Circumstances, Misfortunes, or Fortunes

At the time, Teresa Fazio was a lapsed Catholic, hiding her beer beneath a tissue in India—polite women don't drink. She received prasad, like communion, and searched for salvation and connectivity amidst memories of Iraq.

Read Teresa's story.


SAILING THE ATLANTIC OCEAN – 2005

Tenley Lozano watched the Barque Eagle's bow cut through the Atlantic Ocean's night waters, swelling with bioluminescence and dolphins.

Read Tenley's story.


Photographing Innocence Admist the Chaos and Silence of War

"I saw them about a hundred yards away, amid a sparse herd of goats. They were playing, running, chasing each other. I wanted to see them close up. I wanted to photograph them," Dan Bellis writes, "but really, I just wanted to see them. I guess I wanted to play, too."

Read Dan's Story.


An Attack From Within: Males Marines Ambush Women in Uniform

The Defense Department is investigating the orchestrated stalking and the deliberate collection, and distribution of photographs of active duty and veteran women. Dozens of victims were identified by their name, rank, and duty station.

Our exclusive investigation.


His torch beckoned like a searchlight

"The days began to run together," Ryan Mallek writes. "Wake up around 1500, eat, shit, bullshit. Head to the work area about 1845; avoid the sewage, but still puddle through it. Fire up the MCTWS, cut, bend, weld, pile. The heat was unbearable."

Read Ryan's Story.


How one man found peace in free fall

BASE jumping helped Brian Donnelly release anxiety and reset during his Army career. But if he talked openly about it, he risked everything. 

Read Brian's Story.


You Don't Know, and I Don't Wanna Tell Ya

Civilians are always asking what war is like. Dustin Jones wonders what to tell them about his deployment, or if he even should.

Read Dustin's story.


LEARNING TO LISTEN ON DENALI

"It's the prostitution of experience, man," Roger liked to say. He’d go on about how so many vets can't stop posturing and letting the world know that they really were in the shit, as if their characters couldn’t speak for themselves.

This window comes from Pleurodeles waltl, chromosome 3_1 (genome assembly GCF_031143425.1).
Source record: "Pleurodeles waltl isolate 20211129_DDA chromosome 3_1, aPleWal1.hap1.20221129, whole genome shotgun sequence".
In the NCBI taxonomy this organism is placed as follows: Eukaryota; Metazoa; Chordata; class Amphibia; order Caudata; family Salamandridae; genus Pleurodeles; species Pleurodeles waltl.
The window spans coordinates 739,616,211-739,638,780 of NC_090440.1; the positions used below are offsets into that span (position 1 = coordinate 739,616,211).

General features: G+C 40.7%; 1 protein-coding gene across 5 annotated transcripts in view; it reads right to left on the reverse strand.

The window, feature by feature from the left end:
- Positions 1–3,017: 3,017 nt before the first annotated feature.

Read Pat's Story.


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LOSING THE FEAR THAT HE ABANDONED HIS MEN

He told me how he felt his heart drop when he heard what some of the other guys had said about thinking he’d quit.

Read David's Story.


SUNFLOWERS AND STEEL RAIN

It felt menacing: the head looming down, the wide petal-fringed face contorted into a cruel smile. I couldn’t shake the association. It frustrated me that a once-cheerful flower had come to mean something so dark.

Read Elizabeth's Story.


IN THE ABSENCE OF TRUST AND CONFIDENCE

He lost respect, trust, and confidence in his Marine leaders. William Gehrung describes the misdiagnoses and maltreatment of injuries in the military.

Read William's Story.


THE QUANDARY OF PERCEPTION VERSUS REALITY

The women couldn’t tell anyone else or risk all of us getting a bad reputation. I wanted to believe that I hadn’t let those onboard the ship dictate what I could or couldn’t do.

Read Tenley's Story.


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Nothing prepares you for war

About halfway through deployment the Taliban delivered a memo to the village saying they would begin attacking the Americans and that the locals ought to leave. A few weeks later Katyusha rockets began raining down.

Read Noah's Story.


The Day I Held My Fire

Then, the JTAC said this on the radio: “The air’s got cold feet.”

Maybe it was impossible for me to understand a soldier’s mindset from an air-conditioned cockpit.

Read Eric's Story.


When Tearful Goodbyes Were Foreign

New Marines were being made on the other side of that fence. On this side, I held my DD-214 and headed home for good.

Read Robert's Story.


SERVICE, SEXUALITY, AND STEREOTYPES OF A FEMALE VETERAN